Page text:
Despite Crypto Markets Falling in 2022, Electric Capital’s annual developer report found that full-time crypto developers hit an all-time high last year, with 23,000 individual developers per month contributing open source code.
The report measured the number of one-time, part-time, and full-time developers contributing 250 million code commits to open-source code repositories, including GitHub and Bitbucket.
“Especially in the bear market, it’s really important to track the health of full-time developers,” says Maria Shen, partner at Electric Capital and one of the authors of the annual developer report.
Monthly active developers were up 5% year over year, despite a 70% drop in prices, according to the report. Now in its fourth edition, Electric Capital has compared 2022 numbers to those of the last crypto winter cycle, starting in January 2018. Since then, monthly active developers have increased by 297% across multiple blockchain ecosystems.
The strongest developer growth has been seen outside of Bitcoin
Significant growth in these ecosystems comes from full-time developers, who are measured in the report as those who contribute 10 or more engagements per month. That focus, Shen says, comes down to the fact that they contribute the vast majority of the code.
“They keep the lights on, they build the basic protocol, and they stay,” Shen explains.
New developers, on the other hand, tend to follow price cycles, Shen adds, saying one-time or part-time developers add code to repositories as a hobby or as part of hackathons. Indeed, 95% of developer churn came from these developers, with most of the code being provided by full-time developers.
Despite an increase in the number of developers, the main problem plaguing crypto and blockchain companies is its different coding languages and an overall shortage of skilled software engineers. Coding smart contracts requires knowledge of specialized coding languages like Solidity or Rust which can easily alienate experienced engineers working in traditional Web 2 companies.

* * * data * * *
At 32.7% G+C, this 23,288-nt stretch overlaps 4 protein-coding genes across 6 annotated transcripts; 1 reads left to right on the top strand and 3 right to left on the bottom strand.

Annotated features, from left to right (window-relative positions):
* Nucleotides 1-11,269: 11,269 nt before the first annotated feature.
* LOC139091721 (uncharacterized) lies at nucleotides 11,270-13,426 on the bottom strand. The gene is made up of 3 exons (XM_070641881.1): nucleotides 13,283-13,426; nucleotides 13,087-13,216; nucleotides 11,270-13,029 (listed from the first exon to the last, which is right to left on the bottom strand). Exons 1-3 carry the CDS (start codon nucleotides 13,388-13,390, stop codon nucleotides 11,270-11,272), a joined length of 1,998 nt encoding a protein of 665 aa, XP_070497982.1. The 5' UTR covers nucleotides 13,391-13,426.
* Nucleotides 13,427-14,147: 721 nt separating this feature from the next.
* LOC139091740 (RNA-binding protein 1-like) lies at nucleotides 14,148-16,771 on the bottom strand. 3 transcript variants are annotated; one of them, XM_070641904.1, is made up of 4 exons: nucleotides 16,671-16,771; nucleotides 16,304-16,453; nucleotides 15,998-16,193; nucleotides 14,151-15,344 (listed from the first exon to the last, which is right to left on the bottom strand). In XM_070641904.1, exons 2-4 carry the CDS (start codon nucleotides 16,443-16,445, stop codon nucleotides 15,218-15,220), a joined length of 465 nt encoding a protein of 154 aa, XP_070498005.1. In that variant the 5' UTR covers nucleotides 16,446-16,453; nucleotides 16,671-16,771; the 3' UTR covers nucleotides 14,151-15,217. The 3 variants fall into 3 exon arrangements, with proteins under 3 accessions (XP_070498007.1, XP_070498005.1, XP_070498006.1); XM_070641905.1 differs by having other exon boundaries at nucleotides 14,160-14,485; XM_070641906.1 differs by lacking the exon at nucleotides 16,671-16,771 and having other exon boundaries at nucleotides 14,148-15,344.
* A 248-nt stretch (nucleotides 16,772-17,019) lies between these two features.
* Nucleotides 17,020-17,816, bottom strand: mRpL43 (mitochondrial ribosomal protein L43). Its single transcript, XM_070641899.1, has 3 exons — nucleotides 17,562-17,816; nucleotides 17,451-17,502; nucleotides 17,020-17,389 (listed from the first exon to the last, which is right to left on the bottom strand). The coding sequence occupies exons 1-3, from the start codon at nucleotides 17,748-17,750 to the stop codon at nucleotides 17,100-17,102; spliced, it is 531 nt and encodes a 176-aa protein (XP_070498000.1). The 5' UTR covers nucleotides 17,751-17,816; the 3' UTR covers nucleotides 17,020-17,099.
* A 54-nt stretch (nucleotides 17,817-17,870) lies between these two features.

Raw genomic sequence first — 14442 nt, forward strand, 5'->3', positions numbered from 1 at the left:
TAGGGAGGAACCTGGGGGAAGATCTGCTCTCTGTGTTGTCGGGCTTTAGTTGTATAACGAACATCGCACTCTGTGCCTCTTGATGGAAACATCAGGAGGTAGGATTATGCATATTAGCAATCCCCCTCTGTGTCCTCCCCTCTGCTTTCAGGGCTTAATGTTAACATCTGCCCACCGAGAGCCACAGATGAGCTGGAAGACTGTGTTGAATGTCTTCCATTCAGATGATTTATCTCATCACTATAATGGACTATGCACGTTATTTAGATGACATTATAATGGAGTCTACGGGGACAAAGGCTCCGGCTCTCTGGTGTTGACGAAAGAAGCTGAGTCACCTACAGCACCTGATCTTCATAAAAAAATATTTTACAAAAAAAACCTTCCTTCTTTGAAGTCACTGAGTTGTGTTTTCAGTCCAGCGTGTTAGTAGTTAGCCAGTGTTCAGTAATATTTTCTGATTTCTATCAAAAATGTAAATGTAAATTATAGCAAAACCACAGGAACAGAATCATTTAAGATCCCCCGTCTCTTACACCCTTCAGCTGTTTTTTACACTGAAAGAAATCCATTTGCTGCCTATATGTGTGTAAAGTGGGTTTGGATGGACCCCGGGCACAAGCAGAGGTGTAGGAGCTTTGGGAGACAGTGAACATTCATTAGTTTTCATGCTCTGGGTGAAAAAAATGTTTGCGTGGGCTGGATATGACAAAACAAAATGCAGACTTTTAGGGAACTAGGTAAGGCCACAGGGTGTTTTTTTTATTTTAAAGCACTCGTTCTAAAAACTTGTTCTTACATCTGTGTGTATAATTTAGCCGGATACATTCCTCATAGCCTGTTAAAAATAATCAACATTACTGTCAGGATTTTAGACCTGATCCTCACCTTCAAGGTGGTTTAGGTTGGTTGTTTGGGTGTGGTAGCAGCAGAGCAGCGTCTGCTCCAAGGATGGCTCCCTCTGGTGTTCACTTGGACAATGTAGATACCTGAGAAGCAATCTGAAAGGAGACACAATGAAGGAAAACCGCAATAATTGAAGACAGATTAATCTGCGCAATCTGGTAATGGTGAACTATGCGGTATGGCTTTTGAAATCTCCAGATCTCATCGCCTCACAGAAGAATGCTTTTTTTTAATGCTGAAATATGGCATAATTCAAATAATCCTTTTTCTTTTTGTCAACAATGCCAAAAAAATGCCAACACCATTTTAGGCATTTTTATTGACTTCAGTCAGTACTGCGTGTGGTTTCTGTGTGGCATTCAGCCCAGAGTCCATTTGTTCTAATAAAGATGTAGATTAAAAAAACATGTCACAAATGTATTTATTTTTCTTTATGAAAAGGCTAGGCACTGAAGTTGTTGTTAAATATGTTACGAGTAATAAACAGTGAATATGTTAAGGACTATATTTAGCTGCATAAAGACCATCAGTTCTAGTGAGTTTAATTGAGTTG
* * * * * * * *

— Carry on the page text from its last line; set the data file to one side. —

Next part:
“We have to consider quality”, John Wu, president of Ava Labs, the New York creator of the Avalanche
But lower prices and a slowdown in the crypto hype might be just what developers needed. “Developers stopped having to brute force themselves from [crypto winters] position themselves for the next market cycle,” says Gokal.
Solana, the fastest growing ecosystem this year, grew by 83%. Gokal points to Solana’s use of Rust as a primary coding language as one of the potential reasons for its growth. Despite an 83% drop in prices year-on-year, Gokal shares that there has been no difficulty finding experienced developers for Solana-based apps.
“Quality ends up being much more focused with Solana because it attracts developers who are more familiar with low-level programming languages, like C and C++,” he says, adding that in his experience it usually takes two proficient developers. these languages. weeks to learn Rust.
Full-time developers are also increasingly working across multiple channels, according to the report. While most developer accounts are still only deploying contracts on a single chain, the average number of chains has increased to almost 1.4 in 2022, especially in chains compatible with Ethereum virtual machines (EVMs).
“A lot of ecosystems have more of these cross-chain developers than native developers,” Shen says. Avalanche, for example, lost 28% of core developers, while system-based multi-channel developers increased by 8%.
The report also touched on some of the most talked about events of the year, including the Ethereum merger and the collapse of Terra.
Ethereum’s monthly developers have increased fivefold since the last crypto winter cycle to 5,819, becoming the ecosystem with the highest number of developers and accounting for 16% of all new crypto developers. Full-time developers, which were up 9% from December 2021, were largely in charge of the merger, which moved Ethereum from a proof-of-work mechanism to a proof-of-stake chain.
“These types of foundational events mean that slow, steady developers grow a bit slower because they put a lot of work into them,” Shen explains.
The next Ethereum update, called the Shanghai Update, is expected to go live in March this year, enabling Ethereum withdrawals staked on the chain’s Beacon update.
As for Terra, which exceeded last year’s listAs the fastest growing ecosystem in terms of full-time developers, the report found that 56% of developers who worked in Terra stopped contributing to open source code after its collapse.
The ecosystem grew by 313% from December 2020 to December 2021, which represents a total of 33 full-time developers, but on May 7, terraUSD detached from the dollar fell to 35 cents and the companion token LUNA
Shen defended the company’s methodology, saying “it wasn’t a bug in the code” that led to the collapse. “It’s because the financial mechanism of how the stablecoin works was broken, so it was exploited,” she added.
Following the crash, 42% migrated to other ecosystems, while 9% stayed to work on Luna 2.0 The largest share (13%) went to Cosmos